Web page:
5 Tips for Bootstrapping Your Startup’s Promotional Video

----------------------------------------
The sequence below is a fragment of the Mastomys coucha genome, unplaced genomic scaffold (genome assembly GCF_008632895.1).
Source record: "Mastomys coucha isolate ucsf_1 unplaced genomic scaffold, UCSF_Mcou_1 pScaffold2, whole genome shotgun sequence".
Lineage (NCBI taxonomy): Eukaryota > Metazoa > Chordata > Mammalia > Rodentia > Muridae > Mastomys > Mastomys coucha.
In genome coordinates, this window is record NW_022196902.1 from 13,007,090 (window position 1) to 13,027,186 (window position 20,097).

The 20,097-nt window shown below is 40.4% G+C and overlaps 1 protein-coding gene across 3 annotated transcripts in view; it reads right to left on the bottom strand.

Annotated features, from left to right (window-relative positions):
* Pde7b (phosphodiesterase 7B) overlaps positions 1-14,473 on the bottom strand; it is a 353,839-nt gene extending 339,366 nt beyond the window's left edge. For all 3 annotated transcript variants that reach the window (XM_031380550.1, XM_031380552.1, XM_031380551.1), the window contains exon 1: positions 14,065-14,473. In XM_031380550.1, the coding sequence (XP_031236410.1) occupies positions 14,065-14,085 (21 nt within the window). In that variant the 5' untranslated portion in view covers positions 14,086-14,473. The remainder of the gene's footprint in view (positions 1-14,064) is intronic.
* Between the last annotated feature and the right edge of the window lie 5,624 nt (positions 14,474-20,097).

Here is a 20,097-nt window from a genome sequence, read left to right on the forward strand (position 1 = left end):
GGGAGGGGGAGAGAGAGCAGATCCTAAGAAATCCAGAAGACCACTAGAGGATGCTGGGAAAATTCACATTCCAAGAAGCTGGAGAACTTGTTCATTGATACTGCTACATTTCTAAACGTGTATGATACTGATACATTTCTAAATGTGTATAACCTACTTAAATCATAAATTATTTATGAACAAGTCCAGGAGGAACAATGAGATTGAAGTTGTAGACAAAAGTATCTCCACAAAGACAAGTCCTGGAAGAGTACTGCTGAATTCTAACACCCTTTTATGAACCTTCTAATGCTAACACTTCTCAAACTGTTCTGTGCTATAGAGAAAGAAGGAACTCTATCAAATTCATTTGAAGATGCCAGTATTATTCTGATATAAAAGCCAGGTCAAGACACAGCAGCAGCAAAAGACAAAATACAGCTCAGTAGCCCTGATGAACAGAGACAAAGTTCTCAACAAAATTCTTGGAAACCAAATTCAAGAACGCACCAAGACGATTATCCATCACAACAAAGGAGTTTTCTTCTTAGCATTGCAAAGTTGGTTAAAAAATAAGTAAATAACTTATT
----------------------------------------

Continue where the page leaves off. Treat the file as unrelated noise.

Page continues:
It’s not easy for a young company to show off its personality. Founders typically don’t have a lot of visibility (most people aren’t huge dorks like me who have amassed thousands of twitter followers), and the company’s culture can’t always be expressed through the product itself. Of all the channels a startup can use to share the narrative of their mission and people, video has consistently emerged as a top contender for commanding interest. People prefer downloading information through video, not reading it (the ironic length of this blog post is noted). There are plenty of reasons why video works so well, and we’ve seen several examples of it working great for startups lately, here, here, here, and of course the brilliant bastards who came up with this one…here. And, we just created our own promotional video for CentUp: CentUp.org from Len Kendall on Vimeo. You’ll find lots of great advice on how to script a great marketing video and get it distributed, but one of the most important (and least talked about) elements of creating this marketing asset is how to produce it in a cost-effective way. Bootstrapping is not about not spending money—it's about only spending money where it matters. It is a fine line between the authenticity that comes from a low production video, and a low production video that's production value distracts the viewers attention. This can illustrate that the startup does not pay attention to details and lacks the quality a consumer can trust. 1.) Get access to good equipment through students and recent grads. If you get a quote from a video production crew that’s been around for a while, you’ll quickly learn everything it takes to produce a short movie. For most people who have never worked in that industry, you’ll have some sticker shock. It’s not cheap. Making great video is tedious and requires a specific set of technical experience. But a smart way to get really solid access to good equipment and people is to tap your local universities that have media programs. You’re not going to find Quentin Tarantino there, but you'll be able to lure up-and-coming college students with an above average understanding of visual storytelling. Also, think through buying vs. renting your equipment. Obviously this decision all comes down to cash-flow, but high quality equipment is getting cheaper and cheaper. 2.) Sound. Sound. Sound. If you’re going to spend any money on a production crew or on post-production work, use it for sound. Although video is a visual medium, the sound is often what sets you apart from the millions of others people recording short films on their smartphones. Spend the time on picking the right music (make sure you have the rights to it), matching FX to the actions on screens, and above all else, making sure the narrator’s voice is at an appropriate volume. Much like the visuals, sound can too be “grainy.” 3.) Tap into local talent. Especially here in major cities, there’s a plethora of super-talented folks in the improv comedy scene that love opportunities to star in videos. There’s nothing wrong with starring in your own videos, but most of us entrepreneurs aren’t meant to be on screen; we’re the guys developing those screens. Huge networks like Second City and “IO” in Chicago are full of people looking for fun side projects to bolster their portfolio of work. Whether your video is comedic or not, you’ll find lots of interest among these groups. 4.) Massive Planning. Spend a lot of time planning, so you don’t have to pay other people to do it for you. When it comes to producing a video, you need to think through every single detail. And then think through it again. If you don’t, it means you’re going to waste time (and money) on the day of the shoot—or worse, have to shoot it again. Map out every prop, piece of wardrobe, and back-up plans if someone or something doesn’t work. Most importantly, make sure everyone shows up, and on time. 5.) Seal the story. Write several versions of a script and storyboard your idea (it doesn’t matter if you can’t draw well). Get feedback, then do it again. The most expensive mistake you can make when filming is to have to make dramatic script revisions on the fly, or create disorganized chaos while you have hourly workers waiting to capture your story. I’m a former graduate of the Second City writing program, and the biggest lesson I learned is that what you think is interesting or funny isn’t necessarily what your audience will respond to. The focus of improv is to improve content by refining a story based on your audiences reaction. Let people in your “target market” hear your script, see what they think, and re-calibrate if needed. In the end, you can make a really slick video for five to ten thousand dollars. If you’re scrappy, have friends willing to help, and are dedicated to putting in planning time, you’re going to be able to bootstrap a piece of content that sets you apart from the competition.